An obituary for a man who stood for something

Orin Doty, who died late last month, provides today’s quote worth remembering: “One person doing something is better than a thousand people doing nothing.”

That nugget is in Star Tribune reporter Randy Furst’s excellent obituary today.

Doty, of Rochester, Minn., was — like his father before him — a conscientious objector to war, and the guy behind a lot of letters to the editor opposing military aggression.

No doubt he had supporters and opponents. But he stood for something. And because he did, he went to prison. Twice.

In the early 1950s, during the onset of the Korean War, he and his brothers Joel, Paul and Sid refused to register for the draft and were convicted in federal court and sent to prison. Someone registered them, according to his daughter, so when they got out of prison, they received a military call-up notice. They refused to show up for induction, were convicted again and sent to prison a second time.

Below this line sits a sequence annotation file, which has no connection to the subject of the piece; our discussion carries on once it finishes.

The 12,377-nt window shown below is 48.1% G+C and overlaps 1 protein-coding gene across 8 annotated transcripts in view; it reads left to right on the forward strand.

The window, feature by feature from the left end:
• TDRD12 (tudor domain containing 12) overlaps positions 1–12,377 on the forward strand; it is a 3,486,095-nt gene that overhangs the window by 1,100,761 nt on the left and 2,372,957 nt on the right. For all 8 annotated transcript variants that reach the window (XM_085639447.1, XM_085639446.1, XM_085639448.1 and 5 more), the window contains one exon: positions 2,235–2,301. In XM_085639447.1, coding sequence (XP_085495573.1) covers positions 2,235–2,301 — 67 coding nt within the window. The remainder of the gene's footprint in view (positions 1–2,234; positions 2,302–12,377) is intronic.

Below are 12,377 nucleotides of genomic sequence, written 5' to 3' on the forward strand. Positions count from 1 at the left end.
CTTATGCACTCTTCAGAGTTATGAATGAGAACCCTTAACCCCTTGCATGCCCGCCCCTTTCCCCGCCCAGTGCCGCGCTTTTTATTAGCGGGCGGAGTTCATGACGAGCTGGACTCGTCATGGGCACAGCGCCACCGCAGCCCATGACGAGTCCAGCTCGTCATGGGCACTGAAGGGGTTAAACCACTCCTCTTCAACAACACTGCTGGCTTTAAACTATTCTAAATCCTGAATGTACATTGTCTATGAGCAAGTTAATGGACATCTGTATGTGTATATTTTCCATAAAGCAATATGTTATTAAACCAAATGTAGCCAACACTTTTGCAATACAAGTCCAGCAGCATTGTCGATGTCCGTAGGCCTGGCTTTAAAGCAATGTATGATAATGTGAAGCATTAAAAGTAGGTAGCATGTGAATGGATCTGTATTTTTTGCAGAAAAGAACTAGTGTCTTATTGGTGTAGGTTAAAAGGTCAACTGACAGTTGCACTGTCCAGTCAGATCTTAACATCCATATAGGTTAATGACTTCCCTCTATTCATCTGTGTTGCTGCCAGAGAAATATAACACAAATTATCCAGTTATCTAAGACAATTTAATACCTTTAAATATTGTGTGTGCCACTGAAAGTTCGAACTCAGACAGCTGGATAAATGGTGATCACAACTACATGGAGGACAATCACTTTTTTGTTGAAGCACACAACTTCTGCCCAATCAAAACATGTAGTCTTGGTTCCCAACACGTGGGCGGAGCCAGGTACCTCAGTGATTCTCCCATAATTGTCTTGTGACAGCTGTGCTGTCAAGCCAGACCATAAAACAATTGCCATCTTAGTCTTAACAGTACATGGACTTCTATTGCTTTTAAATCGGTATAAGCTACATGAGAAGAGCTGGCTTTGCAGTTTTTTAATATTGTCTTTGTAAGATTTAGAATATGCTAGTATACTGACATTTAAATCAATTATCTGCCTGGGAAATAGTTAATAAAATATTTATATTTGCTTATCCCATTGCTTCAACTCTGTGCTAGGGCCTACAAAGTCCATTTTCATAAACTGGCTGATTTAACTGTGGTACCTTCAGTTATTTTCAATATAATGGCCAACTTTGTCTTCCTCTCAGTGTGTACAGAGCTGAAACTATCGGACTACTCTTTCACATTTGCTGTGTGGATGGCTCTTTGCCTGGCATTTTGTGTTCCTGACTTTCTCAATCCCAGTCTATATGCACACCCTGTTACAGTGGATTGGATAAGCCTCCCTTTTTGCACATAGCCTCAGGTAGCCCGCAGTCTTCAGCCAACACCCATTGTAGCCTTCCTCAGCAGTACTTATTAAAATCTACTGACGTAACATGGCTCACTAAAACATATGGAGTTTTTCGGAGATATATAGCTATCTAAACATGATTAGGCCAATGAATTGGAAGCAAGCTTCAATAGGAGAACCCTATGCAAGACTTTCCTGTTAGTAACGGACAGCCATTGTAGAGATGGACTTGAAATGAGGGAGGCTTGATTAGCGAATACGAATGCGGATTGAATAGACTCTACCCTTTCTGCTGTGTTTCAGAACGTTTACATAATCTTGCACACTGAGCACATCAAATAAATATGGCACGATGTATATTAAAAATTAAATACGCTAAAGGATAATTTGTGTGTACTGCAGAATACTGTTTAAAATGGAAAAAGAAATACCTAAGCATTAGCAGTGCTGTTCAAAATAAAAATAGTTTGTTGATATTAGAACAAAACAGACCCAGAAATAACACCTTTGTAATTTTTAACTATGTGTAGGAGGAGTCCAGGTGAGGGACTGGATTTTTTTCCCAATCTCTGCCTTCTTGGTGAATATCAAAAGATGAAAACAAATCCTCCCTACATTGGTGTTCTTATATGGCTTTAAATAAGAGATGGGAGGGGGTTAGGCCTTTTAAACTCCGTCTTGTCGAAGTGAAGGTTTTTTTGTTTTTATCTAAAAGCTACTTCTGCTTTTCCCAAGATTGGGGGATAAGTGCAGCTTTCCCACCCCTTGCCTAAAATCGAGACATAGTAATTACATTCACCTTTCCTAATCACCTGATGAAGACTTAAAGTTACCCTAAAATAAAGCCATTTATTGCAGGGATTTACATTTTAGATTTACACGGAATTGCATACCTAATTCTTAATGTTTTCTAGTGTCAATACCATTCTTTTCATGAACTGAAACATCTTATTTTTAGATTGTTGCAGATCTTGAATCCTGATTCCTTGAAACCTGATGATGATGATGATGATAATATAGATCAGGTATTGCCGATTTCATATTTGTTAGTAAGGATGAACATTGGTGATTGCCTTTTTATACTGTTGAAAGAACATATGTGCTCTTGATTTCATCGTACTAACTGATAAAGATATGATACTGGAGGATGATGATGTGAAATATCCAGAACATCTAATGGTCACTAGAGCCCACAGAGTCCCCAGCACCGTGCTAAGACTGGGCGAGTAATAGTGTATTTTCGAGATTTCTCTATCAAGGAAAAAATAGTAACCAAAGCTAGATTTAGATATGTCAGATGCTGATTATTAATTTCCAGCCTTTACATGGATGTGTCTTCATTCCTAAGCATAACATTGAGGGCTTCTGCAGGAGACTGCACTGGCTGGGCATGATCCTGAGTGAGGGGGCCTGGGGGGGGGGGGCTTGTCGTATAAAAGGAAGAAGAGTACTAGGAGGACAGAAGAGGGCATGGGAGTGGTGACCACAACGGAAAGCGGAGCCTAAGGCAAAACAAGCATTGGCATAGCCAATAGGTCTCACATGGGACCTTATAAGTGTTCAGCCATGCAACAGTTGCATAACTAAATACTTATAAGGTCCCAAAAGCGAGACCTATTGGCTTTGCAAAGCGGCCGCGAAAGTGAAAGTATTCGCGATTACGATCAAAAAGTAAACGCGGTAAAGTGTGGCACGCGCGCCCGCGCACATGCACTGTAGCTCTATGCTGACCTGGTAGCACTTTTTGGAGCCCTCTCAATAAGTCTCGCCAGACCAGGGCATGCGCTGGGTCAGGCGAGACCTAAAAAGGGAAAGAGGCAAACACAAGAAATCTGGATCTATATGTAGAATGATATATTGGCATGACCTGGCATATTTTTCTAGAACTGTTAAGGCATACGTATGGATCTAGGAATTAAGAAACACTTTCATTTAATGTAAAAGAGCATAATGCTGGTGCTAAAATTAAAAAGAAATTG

As they walked from the federal courthouse on March 29, 1955, to the Ramsey County jail to begin their two-year sentence, one brother, Joel Doty, handed reporters a statement reaffirming their belief that “conscription and war is wrong,” and declaring that “we feel that we are going back to prison for the second time for the same offense.”

He didn’t want to go to prison again, yet there was the Vietnam war to protest. So he showed up in a jacket and tie, his daughter tells Furst. The cops arrested the long-hairs instead.

According to his obituary, Doty rehabbed the family home “and was proud that he could pay off the mortgage on that home in only three years.”

In his last letter to the editor, which appeared in the Rochester Post-Bulletin, he offered another quip worth considering.

“We can each contribute according to our ability to a more civil and humane world,” he wrote.